Happy Old Me by Hunter Davies

Happy Old Me

Simon & Schuster UK (21 Mar. 2019) | Hardback |291 pages |  4*

Blurb:

On 8th February 2016,Margaret Forster lost her life to cancer of the spine. The days that followed for her husband, Hunter Davies, were carried out on autopilot: arrangements to be made, family and friends to be contacted. But how do you cope after you have lost your loved one? How do you carry on?

As Hunter navigates what it means to be alone again after 55 years of marriage, coping with bereavement and being elderly (he still doesn’t believe he is), he shares his wisdom and lessons he has learnt living alone again. Revealing his emotional journey over the course of one year, as well as the often ignored practical implications of becoming widowed, he learns that, ultimately, bricks and mortar may change but the memories will remain. 

Part memoir, part self-help, Happy Old Me is a fitting, heart-felt tribute to the love of his life and a surprisingly amusing and informative book about an age, and stage in life, which we might all reach someday. The third book in Hunter Davies’ much-loved memoir series, which includes The Co-Op’s Got Bananas and A Life in the Day. 

Hunter Davies wrote Happy Old Me: How to Live a Long Life and Really Enjoy It in 2018 when he was in his eighty-second year. After fifty-five years of marriage he found he suddenly had to cope with living on his own, doing all the ‘domestic stuff he had never bothered to learn’ and get to grips with being old.

It tells of what he did during his first year after Margaret Forster, his wife died and also looks back at their time together and their family and careers. It is so readable, it’s like listening to him talking. I’ve read several of Margaret Forster’s books so it was good to ‘see’ her from his perspective.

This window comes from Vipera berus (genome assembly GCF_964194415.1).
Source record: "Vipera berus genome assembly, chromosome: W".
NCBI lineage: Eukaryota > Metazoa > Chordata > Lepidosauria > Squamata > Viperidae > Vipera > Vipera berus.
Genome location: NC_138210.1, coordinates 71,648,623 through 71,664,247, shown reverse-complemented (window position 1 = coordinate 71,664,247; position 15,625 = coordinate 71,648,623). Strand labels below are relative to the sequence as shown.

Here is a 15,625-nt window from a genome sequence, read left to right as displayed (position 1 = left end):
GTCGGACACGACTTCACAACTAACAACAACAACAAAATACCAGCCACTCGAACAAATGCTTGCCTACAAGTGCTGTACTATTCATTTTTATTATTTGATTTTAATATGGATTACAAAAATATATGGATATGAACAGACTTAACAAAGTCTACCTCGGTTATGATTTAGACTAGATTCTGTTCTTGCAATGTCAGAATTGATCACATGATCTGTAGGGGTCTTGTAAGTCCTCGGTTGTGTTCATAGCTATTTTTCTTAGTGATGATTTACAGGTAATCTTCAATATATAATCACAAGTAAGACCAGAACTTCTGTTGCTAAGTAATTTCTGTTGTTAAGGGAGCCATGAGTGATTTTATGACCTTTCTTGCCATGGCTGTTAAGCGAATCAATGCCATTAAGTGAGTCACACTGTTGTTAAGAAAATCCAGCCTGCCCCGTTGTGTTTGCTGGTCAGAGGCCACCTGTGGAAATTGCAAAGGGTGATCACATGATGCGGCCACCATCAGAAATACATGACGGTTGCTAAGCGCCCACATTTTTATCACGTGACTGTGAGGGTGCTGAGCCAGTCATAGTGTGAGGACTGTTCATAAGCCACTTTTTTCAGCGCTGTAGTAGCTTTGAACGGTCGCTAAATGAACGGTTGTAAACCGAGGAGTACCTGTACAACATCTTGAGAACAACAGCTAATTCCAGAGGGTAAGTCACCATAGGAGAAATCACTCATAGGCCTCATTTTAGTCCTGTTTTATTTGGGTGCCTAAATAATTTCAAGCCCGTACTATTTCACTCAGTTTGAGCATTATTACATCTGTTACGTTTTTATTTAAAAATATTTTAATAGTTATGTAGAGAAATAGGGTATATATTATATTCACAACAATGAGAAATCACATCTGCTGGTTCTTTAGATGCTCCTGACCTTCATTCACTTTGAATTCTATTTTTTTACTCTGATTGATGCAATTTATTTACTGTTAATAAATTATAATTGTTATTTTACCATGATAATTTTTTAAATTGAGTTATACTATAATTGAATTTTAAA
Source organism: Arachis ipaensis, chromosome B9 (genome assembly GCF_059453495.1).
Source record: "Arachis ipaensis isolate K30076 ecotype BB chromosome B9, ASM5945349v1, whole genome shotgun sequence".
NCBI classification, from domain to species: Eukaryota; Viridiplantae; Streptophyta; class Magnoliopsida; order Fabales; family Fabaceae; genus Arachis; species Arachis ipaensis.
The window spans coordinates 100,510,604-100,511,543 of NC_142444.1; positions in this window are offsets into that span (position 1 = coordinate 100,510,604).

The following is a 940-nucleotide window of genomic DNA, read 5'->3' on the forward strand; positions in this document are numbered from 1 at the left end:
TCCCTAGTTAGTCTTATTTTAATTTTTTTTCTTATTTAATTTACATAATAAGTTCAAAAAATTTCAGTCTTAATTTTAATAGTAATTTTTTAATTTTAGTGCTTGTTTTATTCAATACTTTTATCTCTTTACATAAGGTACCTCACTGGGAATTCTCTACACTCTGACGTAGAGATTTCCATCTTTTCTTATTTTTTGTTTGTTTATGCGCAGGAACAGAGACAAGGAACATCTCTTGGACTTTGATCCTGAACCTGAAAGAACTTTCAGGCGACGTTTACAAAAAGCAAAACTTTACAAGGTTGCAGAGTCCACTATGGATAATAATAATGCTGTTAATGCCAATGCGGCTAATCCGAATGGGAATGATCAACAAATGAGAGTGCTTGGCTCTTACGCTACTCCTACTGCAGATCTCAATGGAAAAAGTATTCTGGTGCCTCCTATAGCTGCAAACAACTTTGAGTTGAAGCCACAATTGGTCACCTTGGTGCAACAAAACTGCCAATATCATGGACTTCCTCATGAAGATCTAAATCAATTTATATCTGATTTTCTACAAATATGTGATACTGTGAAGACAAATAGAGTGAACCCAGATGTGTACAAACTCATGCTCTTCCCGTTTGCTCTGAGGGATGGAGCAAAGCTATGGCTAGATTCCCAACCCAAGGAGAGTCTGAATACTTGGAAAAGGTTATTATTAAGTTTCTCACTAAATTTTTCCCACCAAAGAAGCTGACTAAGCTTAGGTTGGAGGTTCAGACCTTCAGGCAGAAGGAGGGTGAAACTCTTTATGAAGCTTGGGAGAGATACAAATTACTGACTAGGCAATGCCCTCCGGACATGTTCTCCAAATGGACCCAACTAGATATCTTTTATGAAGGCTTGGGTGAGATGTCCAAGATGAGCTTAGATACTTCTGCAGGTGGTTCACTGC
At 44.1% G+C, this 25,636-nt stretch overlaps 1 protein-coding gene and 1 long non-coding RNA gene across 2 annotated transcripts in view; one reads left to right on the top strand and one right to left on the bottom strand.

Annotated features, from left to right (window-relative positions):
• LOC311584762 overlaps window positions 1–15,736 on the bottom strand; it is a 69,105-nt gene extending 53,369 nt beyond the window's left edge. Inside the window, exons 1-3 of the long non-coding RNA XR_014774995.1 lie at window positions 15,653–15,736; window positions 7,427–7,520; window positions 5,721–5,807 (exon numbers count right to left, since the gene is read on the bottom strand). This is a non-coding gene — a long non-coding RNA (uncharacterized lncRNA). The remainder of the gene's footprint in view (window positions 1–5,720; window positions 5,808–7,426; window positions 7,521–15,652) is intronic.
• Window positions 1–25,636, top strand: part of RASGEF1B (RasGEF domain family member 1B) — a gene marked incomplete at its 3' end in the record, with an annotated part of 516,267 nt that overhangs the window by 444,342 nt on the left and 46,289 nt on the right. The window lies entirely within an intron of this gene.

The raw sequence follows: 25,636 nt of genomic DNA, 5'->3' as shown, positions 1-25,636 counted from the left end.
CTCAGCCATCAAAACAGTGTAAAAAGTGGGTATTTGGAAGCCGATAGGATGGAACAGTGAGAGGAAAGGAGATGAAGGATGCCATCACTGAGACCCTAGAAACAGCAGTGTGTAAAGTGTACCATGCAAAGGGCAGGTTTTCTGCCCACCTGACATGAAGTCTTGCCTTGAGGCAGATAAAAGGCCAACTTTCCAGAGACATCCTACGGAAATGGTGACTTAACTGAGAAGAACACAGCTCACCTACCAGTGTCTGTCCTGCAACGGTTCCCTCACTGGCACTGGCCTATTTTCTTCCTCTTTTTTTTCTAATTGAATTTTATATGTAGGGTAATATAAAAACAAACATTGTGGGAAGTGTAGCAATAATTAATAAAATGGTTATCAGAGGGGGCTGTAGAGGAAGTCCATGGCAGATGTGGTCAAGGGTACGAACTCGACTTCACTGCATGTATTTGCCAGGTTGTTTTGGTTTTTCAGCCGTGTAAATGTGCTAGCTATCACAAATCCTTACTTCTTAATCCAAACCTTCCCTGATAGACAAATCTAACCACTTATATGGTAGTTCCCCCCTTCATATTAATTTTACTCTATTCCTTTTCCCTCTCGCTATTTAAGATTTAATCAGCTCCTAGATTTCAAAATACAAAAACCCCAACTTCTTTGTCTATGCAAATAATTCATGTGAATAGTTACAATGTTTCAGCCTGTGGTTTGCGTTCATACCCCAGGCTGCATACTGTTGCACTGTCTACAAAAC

I knew less about Hunter Davies, other than that he’s a journalist and has written several books on a variety of subjects. I’m reading The John Lennon Letters, that Davies edited  and my husband is reading his biography of Alfred Wainwright (I’ll read it later) and we have a copy of his book, A Walk Along the Wall, about Hadrian’s Wall (I’ll be reading that later too). Other books by him that interest me are his biographies of the Beatles and of William Wordsworth and also Lakeland: A Personal Journey. 

Amazon tells me that ‘Hunter Davies was at the heart of London culture in the Swinging Sixties, becoming close friends with The Beatles, and especially Sir Paul McCartney. He has been writing bestselling books, as well as widely read columns for over fifty years for major newspapers and magazines.’

In Happy Old Me he writes openly and frankly, with a sense of humour and a zest for life. I really enjoyed it.

Happy Old Me Contents

When was I happiest? People often get asked that, or ask themselves, especially when they get into their eighties, as if all happiness must be in the past, gone for ever. I always say now. And I mean it. I am happy. I am happy to have had my past and I am happy looking forward to tomorrow. (page 267)

4 thoughts on “Happy Old Me by Hunter Davies

  1. I shall keep an eye out for this one, when I checked Amazon for Hunter Davies this is the one that appealed. And then I checked my own books *embarrassed cough* and found that I actually do own one of his books, A Walk Along the Wall. His biography of Wordsworth appeals too having read Dorothy’s diaries of The Lake District and enjoyed them. Funny how I used to enjoy his various newspaper and stamp magazine articles and had no idea he was married to Margaret Forster.

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  2. I like the idea that there are ways to live one’s life to choose happiness, whatever our age. And I like the writing style of the bits that you’ve shared. It feels as though he doesn’t gloss over the parts of life that can hurt – a lot – but at the same time, weaves some wit into the writing. That takes skill. I’m glad you enjoyed this one, Margaret.

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  3. I think he must be happier now than he was in the past as I remember when he had a weekly column in – I think it was the Guardian he seemed to moan constantly about money. Maybe he just enjoys a good moan as many people do. I’d like to read his books about the Lake District I think.

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